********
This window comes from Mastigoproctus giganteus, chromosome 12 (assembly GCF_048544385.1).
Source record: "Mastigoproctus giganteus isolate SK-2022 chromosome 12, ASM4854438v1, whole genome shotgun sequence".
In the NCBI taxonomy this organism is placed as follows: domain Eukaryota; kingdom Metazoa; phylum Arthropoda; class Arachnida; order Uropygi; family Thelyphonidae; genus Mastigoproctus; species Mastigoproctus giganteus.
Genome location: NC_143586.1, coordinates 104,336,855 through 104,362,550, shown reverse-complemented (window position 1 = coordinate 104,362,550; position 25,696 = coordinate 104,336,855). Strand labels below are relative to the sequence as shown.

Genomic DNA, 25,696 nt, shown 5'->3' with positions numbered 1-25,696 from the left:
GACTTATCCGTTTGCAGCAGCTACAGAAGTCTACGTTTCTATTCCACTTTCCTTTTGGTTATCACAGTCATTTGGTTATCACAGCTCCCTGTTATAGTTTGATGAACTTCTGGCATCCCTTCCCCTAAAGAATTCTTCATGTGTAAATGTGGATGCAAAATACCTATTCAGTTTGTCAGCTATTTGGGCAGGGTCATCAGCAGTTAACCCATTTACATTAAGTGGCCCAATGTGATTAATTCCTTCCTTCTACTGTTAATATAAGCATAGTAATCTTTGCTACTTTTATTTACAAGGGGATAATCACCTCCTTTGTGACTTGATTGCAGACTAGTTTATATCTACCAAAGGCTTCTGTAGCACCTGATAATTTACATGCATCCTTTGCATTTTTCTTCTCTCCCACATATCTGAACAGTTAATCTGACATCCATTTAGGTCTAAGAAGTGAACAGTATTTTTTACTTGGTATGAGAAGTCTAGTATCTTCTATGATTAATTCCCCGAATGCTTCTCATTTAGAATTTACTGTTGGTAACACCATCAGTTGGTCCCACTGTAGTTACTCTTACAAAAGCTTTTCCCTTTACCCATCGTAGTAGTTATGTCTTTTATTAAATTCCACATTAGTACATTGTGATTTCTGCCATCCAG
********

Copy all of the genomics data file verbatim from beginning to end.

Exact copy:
This window comes from Mastigoproctus giganteus, chromosome 12 (assembly GCF_048544385.1).
Source record: "Mastigoproctus giganteus isolate SK-2022 chromosome 12, ASM4854438v1, whole genome shotgun sequence".
In the NCBI taxonomy this organism is placed as follows: domain Eukaryota; kingdom Metazoa; phylum Arthropoda; class Arachnida; order Uropygi; family Thelyphonidae; genus Mastigoproctus; species Mastigoproctus giganteus.
Genome location: NC_143586.1, coordinates 104,336,855 through 104,362,550, shown reverse-complemented (window position 1 = coordinate 104,362,550; position 25,696 = coordinate 104,336,855). Strand labels below are relative to the sequence as shown.

Genomic DNA, 25,696 nt, shown 5'->3' with positions numbered 1-25,696 from the left:
GACTTATCCGTTTGCAGCAGCTACAGAAGTCTACGTTTCTATTCCACTTTCCTTTTGGTTATCACAGTCATTTGGTTATCACAGCTCCCTGTTATAGTTTGATGAACTTCTGGCATCCCTTCCCCTAAAGAATTCTTCATGTGTAAATGTGGATGCAAAATACCTATTCAGTTTGTCAGCTATTTGGGCAGGGTCATCAGCAGTTAACCCATTTACATTAAGTGGCCCAATGTGATTAATTCCTTCCTTCTACTGTTAATATAAGCATAGTAATCTTTGCTACTTTTATTTACAAGGGGATAATCACCTCCTTTGTGACTTGATTGCAGACTAGTTTATATCTACCAAAGGCTTCTGTAGCACCTGATAATTTACATGCATCCTTTGCATTTTTCTTCTCTCCCACATATCTGAACAGTTAATCTGACATCCATTTAGGTCTAAGAAGTGAACAGTATTTTTTACTTGGTATGAGAAGTCTAGTATCTTCTATGATTAATTCCCCGAATGCTTCTCATTTAGAATTTACTGTTGGTAACACCATCAGTTGGTCCCACTGTAGTTACTCTTACAAAAGCTTTTCCCTTTACCCATCGTAGTAGTTATGTCTTTTATTAAATTCCACATTAGTACATTGTGATTTCTGCCATCCAG